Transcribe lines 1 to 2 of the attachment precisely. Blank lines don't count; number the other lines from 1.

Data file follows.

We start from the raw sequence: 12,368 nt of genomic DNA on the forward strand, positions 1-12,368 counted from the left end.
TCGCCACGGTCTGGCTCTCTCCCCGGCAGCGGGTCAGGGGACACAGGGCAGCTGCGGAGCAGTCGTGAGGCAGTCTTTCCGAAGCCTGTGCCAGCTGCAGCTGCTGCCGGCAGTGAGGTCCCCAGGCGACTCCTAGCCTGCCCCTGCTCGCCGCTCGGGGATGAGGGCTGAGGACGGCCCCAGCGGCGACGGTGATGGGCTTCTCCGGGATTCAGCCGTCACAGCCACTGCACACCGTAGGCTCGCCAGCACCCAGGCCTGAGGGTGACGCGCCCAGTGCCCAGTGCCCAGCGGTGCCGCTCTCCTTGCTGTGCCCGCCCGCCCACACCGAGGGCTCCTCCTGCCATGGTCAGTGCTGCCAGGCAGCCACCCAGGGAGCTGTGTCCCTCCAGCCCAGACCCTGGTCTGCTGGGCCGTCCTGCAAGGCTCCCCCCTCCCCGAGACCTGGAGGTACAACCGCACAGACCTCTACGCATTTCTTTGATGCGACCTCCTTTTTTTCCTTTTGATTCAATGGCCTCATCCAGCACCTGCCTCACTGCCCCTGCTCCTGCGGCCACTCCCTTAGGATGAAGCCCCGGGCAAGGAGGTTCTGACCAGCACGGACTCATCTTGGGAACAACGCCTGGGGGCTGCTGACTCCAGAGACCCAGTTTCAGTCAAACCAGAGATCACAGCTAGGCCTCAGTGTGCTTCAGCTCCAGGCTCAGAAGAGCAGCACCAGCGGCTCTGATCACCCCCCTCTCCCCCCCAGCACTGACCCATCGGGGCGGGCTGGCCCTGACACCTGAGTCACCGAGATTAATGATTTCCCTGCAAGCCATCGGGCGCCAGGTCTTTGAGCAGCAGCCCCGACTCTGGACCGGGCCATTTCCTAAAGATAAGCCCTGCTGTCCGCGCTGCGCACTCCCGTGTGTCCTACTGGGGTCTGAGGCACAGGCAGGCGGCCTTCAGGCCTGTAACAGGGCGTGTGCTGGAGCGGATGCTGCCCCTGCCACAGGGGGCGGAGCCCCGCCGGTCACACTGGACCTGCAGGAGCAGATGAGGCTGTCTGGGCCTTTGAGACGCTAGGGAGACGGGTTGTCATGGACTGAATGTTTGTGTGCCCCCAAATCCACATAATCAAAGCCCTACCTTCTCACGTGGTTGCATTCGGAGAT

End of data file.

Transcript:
We start from the raw sequence: 12,368 nt of genomic DNA on the forward strand, positions 1-12,368 counted from the left end.
TCGCCACGGTCTGGCTCTCTCCCCGGCAGCGGGTCAGGGGACACAGGGCAGCTGCGGAGCAGTCGTGAGGCAGTCTTTCCGAAGCCTGTGCCAGCTGCAGCTGCTGCCGGCAGTGAGGTCCCCAGGCGACTCCTAGCCTGCCCCTGCTCGCCGCTCGGGGATGAGGGCTGAGGACGGCCCCAGCGGCGACGGTGATGGGCTTCTCCGGGATTCAGCCGTCACAGCCACTGCACACCGTAGGCTCGCCAGCACCCAGGCCTGAGGGTGACGCGCCCAGTGCCCAGTGCCCAGCGGTGCCGCTCTCCTTGCTGTGCCCGCCCGCCCACACCGAGGGCTCCTCCTGCCATGGTCAGTGCTGCCAGGCAGCCACCCAGGGAGCTGTGTCCCTCCAGCCCAGACCCTGGTCTGCTGGGCCGTCCTGCAAGGCTCCCCCCTCCCCGAGACCTGGAGGTACAACCGCACAGACCTCTACGCATTTCTTTGATGCGACCTCCTTTTTTTCCTTTTGATTCAATGGCCTCATCCAGCACCTGCCTCACTGCCCCTGCTCCTGCGGCCACTCCCTTAGGATGAAGCCCCGGGCAAGGAGGTTCTGACCAGCACGGACTCATCTTGGGAACAACGCCTGGGGGCTGCTGACTCCAGAGACCCAGTTTCAGTCAAACCAGAGATCACAGCTAGGCCTCAGTGTGCTTCAGCTCCAGGCTCAGAAGAGCAGCACCAGCGGCTCTGATCACCCCCCTCTCCCCCCCAGCACTGACCCATCGGGGCGGGCTGGCCCTGACACCTGAGTCACCGAGATTAATGATTTCCCTGCAAGCCATCGGGCGCCAGGTCTTTGAGCAGCAGCCCCGACTCTGGACCGGGCCATTTCCTAAAGATAAGCCCTGCTGTCCGCGCTGCGCACTCCCGTGTGTCCTACTGGGGTCTGAGGCACAGGCAGGCGGCCTTCAGGCCTGTAACAGGGCGTGTGCTGGAGCGGATGCTGCCCCTGCCACAGGGGGCGGAGCCCCGCCGGTCACACTGGACCTGCAGGAGCAGATGAGGCTGTCTGGGCCTTTGAGACGCTAGGGAGACGGGTTGTCATGGACTGAATGTTTGTGTGCCCCCAAATCCACATAATCAAAGCCCTACCTTCTCACGTGGTTGCATTCGGAGAT